Gillray, James (British, 1756-1815)

The Cow-Pock-or-the Wonderful Effects of the New Inoculation!

Reference Type:
In 1798, physician Edward Jenner first published the results of his experiments proving that cowpox could prevent smallpox. He followed up with additional publications that supported his results, but many members of both the public and the medical field remained skeptical. Political cartoonists such as James Gillray capitalized on the uncertainty that surrounded the new vaccination through images such as this. The fairly chaotic composition, published by the Anti-Vaccine Society, is given context by the kneeling boy in the blue coat. On his shoulder is a badge that says St. Pancras, setting the scene at the Smallpox and Inoculation Hospital at St. Pancras in London. The container he holds is labeled “vaccine pock hot from y’ cow,” and in his pocket is a pamphlet titled “Benefits of the Vaccine Process.” “The process” begins at the entrance door, where patients are given a ladleful of a concoction called “opening mixture.” Then they proceed to a chair, where a doctor who is not even looking at what he is doing administers the vaccination. The woman’s skeptical expression is seemingly justified, since the men and women behind her have cows or cow parts growing out of various parts of their bodies. The painting on the wall behind the crowd is not merely decoration. It shows a scene from the Book of Exodus, when the Israelites reverted to worshipping a golden calf while Moses was up on Mt. Sinai receiving the Ten Commandments. Their actions made both Moses and God angry. Gillray suggests a parallel between the sinful Israelites and those who supported the new vaccination derived from cows. Notes by Mariann Smith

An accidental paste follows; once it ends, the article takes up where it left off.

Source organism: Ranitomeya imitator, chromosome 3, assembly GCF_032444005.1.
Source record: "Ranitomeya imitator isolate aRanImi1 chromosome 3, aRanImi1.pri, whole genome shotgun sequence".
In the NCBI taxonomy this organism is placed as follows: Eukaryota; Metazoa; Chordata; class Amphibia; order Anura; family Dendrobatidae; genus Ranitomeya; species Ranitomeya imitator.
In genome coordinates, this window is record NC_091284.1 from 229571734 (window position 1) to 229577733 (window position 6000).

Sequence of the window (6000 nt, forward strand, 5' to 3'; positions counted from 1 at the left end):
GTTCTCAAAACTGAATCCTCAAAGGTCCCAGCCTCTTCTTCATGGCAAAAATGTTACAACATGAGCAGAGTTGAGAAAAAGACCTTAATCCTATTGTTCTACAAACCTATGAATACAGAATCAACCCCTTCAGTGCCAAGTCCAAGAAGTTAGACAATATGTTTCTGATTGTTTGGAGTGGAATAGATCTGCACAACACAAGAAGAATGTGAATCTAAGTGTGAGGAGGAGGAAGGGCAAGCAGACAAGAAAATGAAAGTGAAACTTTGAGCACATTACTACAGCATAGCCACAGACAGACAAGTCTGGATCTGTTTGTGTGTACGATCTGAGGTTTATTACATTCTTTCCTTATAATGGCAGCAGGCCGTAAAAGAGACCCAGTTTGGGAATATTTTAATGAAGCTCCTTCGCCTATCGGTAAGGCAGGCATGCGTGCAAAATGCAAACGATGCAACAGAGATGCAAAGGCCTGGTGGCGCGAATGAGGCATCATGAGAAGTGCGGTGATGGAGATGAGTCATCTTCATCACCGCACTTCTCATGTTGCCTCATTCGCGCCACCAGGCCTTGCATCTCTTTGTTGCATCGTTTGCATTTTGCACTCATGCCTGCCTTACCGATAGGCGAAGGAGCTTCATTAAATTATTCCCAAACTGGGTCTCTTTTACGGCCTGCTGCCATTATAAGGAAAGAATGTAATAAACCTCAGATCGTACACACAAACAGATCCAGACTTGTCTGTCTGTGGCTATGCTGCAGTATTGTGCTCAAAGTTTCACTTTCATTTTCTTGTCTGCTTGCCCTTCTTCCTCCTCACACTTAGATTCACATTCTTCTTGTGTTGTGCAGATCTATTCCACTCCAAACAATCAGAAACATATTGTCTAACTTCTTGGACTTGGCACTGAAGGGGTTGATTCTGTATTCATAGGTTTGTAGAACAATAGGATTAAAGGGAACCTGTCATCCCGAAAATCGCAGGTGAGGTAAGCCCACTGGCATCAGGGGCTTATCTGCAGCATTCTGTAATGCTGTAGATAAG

History of Medicine
History of Science
Infectious Disease
The British Museum, London